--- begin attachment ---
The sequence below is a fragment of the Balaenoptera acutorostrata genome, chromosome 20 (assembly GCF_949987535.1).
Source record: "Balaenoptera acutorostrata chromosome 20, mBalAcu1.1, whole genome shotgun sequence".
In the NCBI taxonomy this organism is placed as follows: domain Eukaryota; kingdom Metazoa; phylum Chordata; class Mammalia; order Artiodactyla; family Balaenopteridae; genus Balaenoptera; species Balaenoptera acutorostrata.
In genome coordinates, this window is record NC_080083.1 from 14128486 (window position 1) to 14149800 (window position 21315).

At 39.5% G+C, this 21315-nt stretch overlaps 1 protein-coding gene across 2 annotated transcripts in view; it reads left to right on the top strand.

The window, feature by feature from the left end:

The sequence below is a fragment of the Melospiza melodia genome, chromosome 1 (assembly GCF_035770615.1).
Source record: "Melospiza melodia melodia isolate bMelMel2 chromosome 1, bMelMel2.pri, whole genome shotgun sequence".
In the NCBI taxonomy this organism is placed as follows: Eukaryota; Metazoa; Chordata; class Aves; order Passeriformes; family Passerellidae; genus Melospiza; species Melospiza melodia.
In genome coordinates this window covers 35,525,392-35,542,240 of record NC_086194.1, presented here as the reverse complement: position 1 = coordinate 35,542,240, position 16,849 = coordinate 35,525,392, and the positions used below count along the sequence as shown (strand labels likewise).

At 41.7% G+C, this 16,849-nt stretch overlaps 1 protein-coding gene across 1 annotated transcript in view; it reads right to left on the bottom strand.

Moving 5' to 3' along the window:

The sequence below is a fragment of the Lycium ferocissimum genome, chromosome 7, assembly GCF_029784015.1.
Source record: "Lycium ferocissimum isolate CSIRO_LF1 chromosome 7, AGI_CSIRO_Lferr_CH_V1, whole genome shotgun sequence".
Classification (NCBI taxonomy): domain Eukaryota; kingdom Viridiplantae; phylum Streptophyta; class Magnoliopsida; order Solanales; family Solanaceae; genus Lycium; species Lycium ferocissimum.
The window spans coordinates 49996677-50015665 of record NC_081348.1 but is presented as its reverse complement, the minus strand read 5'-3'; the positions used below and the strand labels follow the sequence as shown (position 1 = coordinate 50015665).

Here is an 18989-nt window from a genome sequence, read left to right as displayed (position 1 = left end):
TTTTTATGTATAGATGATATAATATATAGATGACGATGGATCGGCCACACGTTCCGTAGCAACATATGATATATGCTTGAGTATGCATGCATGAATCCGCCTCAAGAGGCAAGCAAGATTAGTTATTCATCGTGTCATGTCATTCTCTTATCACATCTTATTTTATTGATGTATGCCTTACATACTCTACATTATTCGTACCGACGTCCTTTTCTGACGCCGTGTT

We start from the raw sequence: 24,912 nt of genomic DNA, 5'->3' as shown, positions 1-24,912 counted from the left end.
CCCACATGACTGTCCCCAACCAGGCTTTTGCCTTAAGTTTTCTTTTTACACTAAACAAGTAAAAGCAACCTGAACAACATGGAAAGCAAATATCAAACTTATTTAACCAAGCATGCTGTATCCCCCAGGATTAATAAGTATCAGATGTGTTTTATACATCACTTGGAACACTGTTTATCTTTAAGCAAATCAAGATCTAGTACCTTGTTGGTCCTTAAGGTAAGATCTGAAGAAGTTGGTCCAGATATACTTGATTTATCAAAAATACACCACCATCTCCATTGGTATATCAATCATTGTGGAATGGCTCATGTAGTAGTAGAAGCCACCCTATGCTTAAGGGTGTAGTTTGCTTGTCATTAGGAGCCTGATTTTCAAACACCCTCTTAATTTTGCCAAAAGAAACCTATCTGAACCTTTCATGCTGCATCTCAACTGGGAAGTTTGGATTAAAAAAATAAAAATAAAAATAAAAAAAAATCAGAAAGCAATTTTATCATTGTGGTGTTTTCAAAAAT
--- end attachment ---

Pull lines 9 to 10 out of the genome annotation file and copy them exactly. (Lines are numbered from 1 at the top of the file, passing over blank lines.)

In the NCBI taxonomy this organism is placed as follows: Eukaryota; Metazoa; Chordata; class Aves; order Passeriformes; family Passerellidae; genus Melospiza; species Melospiza melodia.
In genome coordinates this window covers 35,525,392-35,542,240 of record NC_086194.1, presented here as the reverse complement: position 1 = coordinate 35,542,240, position 16,849 = coordinate 35,525,392, and the positions used below count along the sequence as shown (strand labels likewise).